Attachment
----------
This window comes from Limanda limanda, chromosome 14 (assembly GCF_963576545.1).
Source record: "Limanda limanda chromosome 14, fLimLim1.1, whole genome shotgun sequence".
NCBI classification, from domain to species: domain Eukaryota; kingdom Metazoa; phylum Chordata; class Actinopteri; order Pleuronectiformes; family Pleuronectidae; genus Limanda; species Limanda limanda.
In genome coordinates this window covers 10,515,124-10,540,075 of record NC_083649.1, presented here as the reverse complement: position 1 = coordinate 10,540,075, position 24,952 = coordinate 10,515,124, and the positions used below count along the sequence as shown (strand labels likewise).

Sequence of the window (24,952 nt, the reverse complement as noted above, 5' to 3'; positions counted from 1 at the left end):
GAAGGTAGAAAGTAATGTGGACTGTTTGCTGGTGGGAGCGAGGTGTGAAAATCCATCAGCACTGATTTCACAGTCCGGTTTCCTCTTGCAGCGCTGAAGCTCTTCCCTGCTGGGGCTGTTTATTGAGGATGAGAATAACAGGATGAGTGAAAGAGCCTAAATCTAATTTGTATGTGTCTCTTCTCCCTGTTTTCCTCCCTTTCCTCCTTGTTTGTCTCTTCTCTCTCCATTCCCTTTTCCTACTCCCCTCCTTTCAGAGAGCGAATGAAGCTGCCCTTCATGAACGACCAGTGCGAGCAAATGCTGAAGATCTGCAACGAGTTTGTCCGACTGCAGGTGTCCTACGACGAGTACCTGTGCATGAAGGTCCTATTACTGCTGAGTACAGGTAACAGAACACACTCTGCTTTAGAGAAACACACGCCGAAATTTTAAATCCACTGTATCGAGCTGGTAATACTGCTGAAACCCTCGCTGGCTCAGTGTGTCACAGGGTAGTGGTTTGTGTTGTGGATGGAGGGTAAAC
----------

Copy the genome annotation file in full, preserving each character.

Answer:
This window comes from Limanda limanda, chromosome 14 (assembly GCF_963576545.1).
Source record: "Limanda limanda chromosome 14, fLimLim1.1, whole genome shotgun sequence".
NCBI classification, from domain to species: domain Eukaryota; kingdom Metazoa; phylum Chordata; class Actinopteri; order Pleuronectiformes; family Pleuronectidae; genus Limanda; species Limanda limanda.
In genome coordinates this window covers 10,515,124-10,540,075 of record NC_083649.1, presented here as the reverse complement: position 1 = coordinate 10,540,075, position 24,952 = coordinate 10,515,124, and the positions used below count along the sequence as shown (strand labels likewise).

Sequence of the window (24,952 nt, the reverse complement as noted above, 5' to 3'; positions counted from 1 at the left end):
GAAGGTAGAAAGTAATGTGGACTGTTTGCTGGTGGGAGCGAGGTGTGAAAATCCATCAGCACTGATTTCACAGTCCGGTTTCCTCTTGCAGCGCTGAAGCTCTTCCCTGCTGGGGCTGTTTATTGAGGATGAGAATAACAGGATGAGTGAAAGAGCCTAAATCTAATTTGTATGTGTCTCTTCTCCCTGTTTTCCTCCCTTTCCTCCTTGTTTGTCTCTTCTCTCTCCATTCCCTTTTCCTACTCCCCTCCTTTCAGAGAGCGAATGAAGCTGCCCTTCATGAACGACCAGTGCGAGCAAATGCTGAAGATCTGCAACGAGTTTGTCCGACTGCAGGTGTCCTACGACGAGTACCTGTGCATGAAGGTCCTATTACTGCTGAGTACAGGTAACAGAACACACTCTGCTTTAGAGAAACACACGCCGAAATTTTAAATCCACTGTATCGAGCTGGTAATACTGCTGAAACCCTCGCTGGCTCAGTGTGTCACAGGGTAGTGGTTTGTGTTGTGGATGGAGGGTAAAC